Tuesday, 14 October 2008
‘Prador Moon’ – Neal Asher (Tor UK)
I hate autumn, the leaves may be a prettier colour than normal but that doesn’t balance out the fact that this is the time of year when everything you would normally expect to find on a tree can now be found rotting into piles of mulch on the pavement. If this wasn’t bad enough the weather invariably takes a turn for the worse and the evenings start to get darker as well. Now more than ever I find myself needing a read that will take me away from the gloom with a hefty dose of escapism, explosions and villains that are awesomely cool. Yesterday I found this book and, for a brief while, everything was right with the world. It was a very short read though (two hundred and twenty two pages) so I finished it very quickly and I’m back in autumnal gloom. That’s ok though as the following words are still bringing a smile to my face,
Giant carnivorous space crabs...
I’d read a couple of Neal Asher’s ‘Polity’ books, years ago, and although I enjoyed them never got round to picking more up. That’s just the way it goes sometimes isn’t it? There are just far too many other books out there to read :o)
‘Prador Moon’ looked like a short read and an easy way to get back into the swing of the ‘Polity Universe’ without having to play catch up. Not only was this the case but the story absolutely rocked as well!
Fans of Asher’s ‘Polity’ series will have come across the crablike Prador in previous books. ‘Prador Moon’ takes us back to mankind’s very first encounter with the Prador and the resulting war that followed. The galaxy explodes into warfare and as the Polity struggles to transition itself into a military society, attention is focussed on two humans who will shape the outcome of the war...
‘Prador Moon’ is one of those books that is brimming with action to the extent where you have to keep checking to make sure that none of it has spilled out of the book and onto the floor. For such a short book it cannot afford to let the pace slip and it generally keeps to this apart from a couple of moments where time needs to be dedicated to explaining a piece of technology or the ‘harder sci-fi’ elements of combat in space. Although these moments did interrupt the flow of the story I found that they were necessary to the plot and did help me get a better picture of what was going on. This was definitely the case when the finale came about, a masterful moment of spectacle (it really doesn’t get much bigger than this) and realisation about where certain elements of the plot had been leading. Having seen how it all ends up I’ll probably re-read ‘Prador Moon’, at some point, just to fully appreciate how Asher brings everything together.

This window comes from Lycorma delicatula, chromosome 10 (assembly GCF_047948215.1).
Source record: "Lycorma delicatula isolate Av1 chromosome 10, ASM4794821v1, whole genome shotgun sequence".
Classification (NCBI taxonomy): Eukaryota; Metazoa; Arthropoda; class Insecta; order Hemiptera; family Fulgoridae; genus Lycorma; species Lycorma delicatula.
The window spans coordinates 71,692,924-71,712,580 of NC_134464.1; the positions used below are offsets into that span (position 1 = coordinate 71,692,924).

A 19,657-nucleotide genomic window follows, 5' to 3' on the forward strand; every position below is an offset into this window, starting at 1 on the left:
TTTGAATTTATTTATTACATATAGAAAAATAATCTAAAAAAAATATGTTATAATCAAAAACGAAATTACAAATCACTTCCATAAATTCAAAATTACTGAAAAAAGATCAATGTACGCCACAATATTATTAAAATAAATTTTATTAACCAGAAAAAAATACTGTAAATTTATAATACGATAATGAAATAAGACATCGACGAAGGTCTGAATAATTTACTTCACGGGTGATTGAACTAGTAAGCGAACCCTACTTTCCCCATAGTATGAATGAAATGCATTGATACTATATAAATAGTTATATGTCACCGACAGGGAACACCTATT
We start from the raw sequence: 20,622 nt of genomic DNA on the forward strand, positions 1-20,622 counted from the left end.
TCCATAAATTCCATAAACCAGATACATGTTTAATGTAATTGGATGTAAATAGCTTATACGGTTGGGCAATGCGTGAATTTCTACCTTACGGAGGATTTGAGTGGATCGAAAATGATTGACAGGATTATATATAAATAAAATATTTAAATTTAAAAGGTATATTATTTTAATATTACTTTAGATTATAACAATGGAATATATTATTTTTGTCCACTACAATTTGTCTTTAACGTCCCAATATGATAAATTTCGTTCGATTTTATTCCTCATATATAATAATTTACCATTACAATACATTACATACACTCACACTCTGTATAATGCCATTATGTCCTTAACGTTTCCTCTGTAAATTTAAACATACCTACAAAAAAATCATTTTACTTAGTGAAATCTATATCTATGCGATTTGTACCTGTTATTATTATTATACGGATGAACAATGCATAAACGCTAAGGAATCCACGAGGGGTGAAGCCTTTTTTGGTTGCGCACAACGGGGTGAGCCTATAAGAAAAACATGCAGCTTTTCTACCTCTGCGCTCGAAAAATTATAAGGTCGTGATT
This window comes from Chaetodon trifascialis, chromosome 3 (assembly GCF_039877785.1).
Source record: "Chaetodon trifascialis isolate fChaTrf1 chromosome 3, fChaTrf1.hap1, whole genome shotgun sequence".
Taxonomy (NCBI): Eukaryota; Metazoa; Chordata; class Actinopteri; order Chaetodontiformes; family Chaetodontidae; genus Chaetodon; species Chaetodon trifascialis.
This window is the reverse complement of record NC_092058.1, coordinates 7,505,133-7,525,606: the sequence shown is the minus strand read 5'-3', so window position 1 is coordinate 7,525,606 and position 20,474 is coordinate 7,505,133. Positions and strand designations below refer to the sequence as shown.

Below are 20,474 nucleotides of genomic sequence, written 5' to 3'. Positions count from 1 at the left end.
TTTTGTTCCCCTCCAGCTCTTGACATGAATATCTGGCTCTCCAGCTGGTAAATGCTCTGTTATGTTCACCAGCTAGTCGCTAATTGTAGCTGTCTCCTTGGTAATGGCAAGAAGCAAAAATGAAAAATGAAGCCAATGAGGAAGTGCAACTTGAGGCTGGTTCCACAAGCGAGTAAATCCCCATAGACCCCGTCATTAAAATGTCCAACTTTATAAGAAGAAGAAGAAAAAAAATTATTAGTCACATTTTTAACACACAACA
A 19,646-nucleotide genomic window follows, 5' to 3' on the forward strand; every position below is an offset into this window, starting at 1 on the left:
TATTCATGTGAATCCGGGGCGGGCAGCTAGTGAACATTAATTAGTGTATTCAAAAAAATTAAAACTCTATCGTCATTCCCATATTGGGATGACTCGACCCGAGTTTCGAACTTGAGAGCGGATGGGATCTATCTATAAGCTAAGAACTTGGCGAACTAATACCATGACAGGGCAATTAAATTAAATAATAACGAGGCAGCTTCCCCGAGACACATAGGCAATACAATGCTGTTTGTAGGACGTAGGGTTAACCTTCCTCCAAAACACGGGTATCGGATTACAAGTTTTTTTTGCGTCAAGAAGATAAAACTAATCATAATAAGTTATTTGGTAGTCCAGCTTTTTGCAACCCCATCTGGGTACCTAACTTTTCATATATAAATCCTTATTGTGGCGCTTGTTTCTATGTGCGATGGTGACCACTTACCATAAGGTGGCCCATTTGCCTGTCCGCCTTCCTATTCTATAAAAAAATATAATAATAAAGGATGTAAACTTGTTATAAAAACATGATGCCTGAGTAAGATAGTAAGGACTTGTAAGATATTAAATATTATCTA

‘Prador Moon’ is an essential read for ‘space opera fans’ like myself with the emphasis on warfare with an alien species, be it on the surface of alien planets or in the cosmos. I particularly enjoyed reading about the Prador, giant carnivorous crabs with shells and claws that bristle with weaponry. You don’t need me to tell you how cool a giant crab with a gatling gun is! :o)
While the Prador civilisation is fleshed out to an impressive degree (given the length of the book) this comes at the expense of similar treatment being given to their human counterparts. There is so much other stuff going on that the main characters never really get a chance to be anything other raw emotion painted on a blank canvas. Jebel Krong has the potential to develop in quite complex ways but only has time to be a stereotypical hero out for revenge. Moira Salem, on the other hand, spends so much time trying to figure out what is going that by the time she works things out the story has come to an end...
This is really only a minor quibble when the story itself is so much fun to read. ‘Prador Moon’ is a good place to jump into the universe of the ‘Polity’ and it’s just as much fun as a stand alone ‘space opera romp’. I’ve got Neal Asher’s short story collection, ‘The Gabble’, waiting to be read and if it’s half as much fun as ‘Prador Moon’ then I’m in for a treat.
Eight and Three Quarters out of Ten